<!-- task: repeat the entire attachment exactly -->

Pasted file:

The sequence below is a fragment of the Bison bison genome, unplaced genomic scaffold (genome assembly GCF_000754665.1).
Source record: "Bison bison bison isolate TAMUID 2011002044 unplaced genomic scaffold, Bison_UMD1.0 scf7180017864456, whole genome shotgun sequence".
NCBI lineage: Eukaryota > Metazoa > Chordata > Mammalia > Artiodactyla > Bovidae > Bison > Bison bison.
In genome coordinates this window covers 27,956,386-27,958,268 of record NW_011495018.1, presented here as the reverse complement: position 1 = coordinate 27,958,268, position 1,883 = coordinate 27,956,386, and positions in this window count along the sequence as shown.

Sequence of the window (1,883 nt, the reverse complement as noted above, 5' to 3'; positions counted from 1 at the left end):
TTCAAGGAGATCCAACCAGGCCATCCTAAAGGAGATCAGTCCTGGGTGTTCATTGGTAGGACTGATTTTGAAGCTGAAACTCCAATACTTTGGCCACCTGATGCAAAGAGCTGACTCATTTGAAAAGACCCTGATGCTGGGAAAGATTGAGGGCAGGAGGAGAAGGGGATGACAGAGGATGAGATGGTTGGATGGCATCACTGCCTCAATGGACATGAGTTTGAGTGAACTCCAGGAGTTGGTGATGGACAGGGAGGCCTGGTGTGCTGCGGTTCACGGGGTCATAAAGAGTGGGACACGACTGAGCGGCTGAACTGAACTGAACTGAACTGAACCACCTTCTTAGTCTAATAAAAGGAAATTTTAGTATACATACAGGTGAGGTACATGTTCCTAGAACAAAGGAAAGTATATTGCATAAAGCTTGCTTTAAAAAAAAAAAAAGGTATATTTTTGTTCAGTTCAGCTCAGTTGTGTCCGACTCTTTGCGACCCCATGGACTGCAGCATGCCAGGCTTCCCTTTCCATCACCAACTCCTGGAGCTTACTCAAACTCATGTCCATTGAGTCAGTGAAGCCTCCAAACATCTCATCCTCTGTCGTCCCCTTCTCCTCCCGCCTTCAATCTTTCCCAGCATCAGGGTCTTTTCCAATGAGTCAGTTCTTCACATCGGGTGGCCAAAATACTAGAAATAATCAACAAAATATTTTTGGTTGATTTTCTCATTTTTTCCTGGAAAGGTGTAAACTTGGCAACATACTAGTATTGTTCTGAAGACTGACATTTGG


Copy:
The sequence below is a fragment of the Bison bison genome, unplaced genomic scaffold (genome assembly GCF_000754665.1).
Source record: "Bison bison bison isolate TAMUID 2011002044 unplaced genomic scaffold, Bison_UMD1.0 scf7180017864456, whole genome shotgun sequence".
NCBI lineage: Eukaryota > Metazoa > Chordata > Mammalia > Artiodactyla > Bovidae > Bison > Bison bison.
In genome coordinates this window covers 27,956,386-27,958,268 of record NW_011495018.1, presented here as the reverse complement: position 1 = coordinate 27,958,268, position 1,883 = coordinate 27,956,386, and positions in this window count along the sequence as shown.

Sequence of the window (1,883 nt, the reverse complement as noted above, 5' to 3'; positions counted from 1 at the left end):
TTCAAGGAGATCCAACCAGGCCATCCTAAAGGAGATCAGTCCTGGGTGTTCATTGGTAGGACTGATTTTGAAGCTGAAACTCCAATACTTTGGCCACCTGATGCAAAGAGCTGACTCATTTGAAAAGACCCTGATGCTGGGAAAGATTGAGGGCAGGAGGAGAAGGGGATGACAGAGGATGAGATGGTTGGATGGCATCACTGCCTCAATGGACATGAGTTTGAGTGAACTCCAGGAGTTGGTGATGGACAGGGAGGCCTGGTGTGCTGCGGTTCACGGGGTCATAAAGAGTGGGACACGACTGAGCGGCTGAACTGAACTGAACTGAACTGAACCACCTTCTTAGTCTAATAAAAGGAAATTTTAGTATACATACAGGTGAGGTACATGTTCCTAGAACAAAGGAAAGTATATTGCATAAAGCTTGCTTTAAAAAAAAAAAAAGGTATATTTTTGTTCAGTTCAGCTCAGTTGTGTCCGACTCTTTGCGACCCCATGGACTGCAGCATGCCAGGCTTCCCTTTCCATCACCAACTCCTGGAGCTTACTCAAACTCATGTCCATTGAGTCAGTGAAGCCTCCAAACATCTCATCCTCTGTCGTCCCCTTCTCCTCCCGCCTTCAATCTTTCCCAGCATCAGGGTCTTTTCCAATGAGTCAGTTCTTCACATCGGGTGGCCAAAATACTAGAAATAATCAACAAAATATTTTTGGTTGATTTTCTCATTTTTTCCTGGAAAGGTGTAAACTTGGCAACATACTAGTATTGTTCTGAAGACTGACATTTGG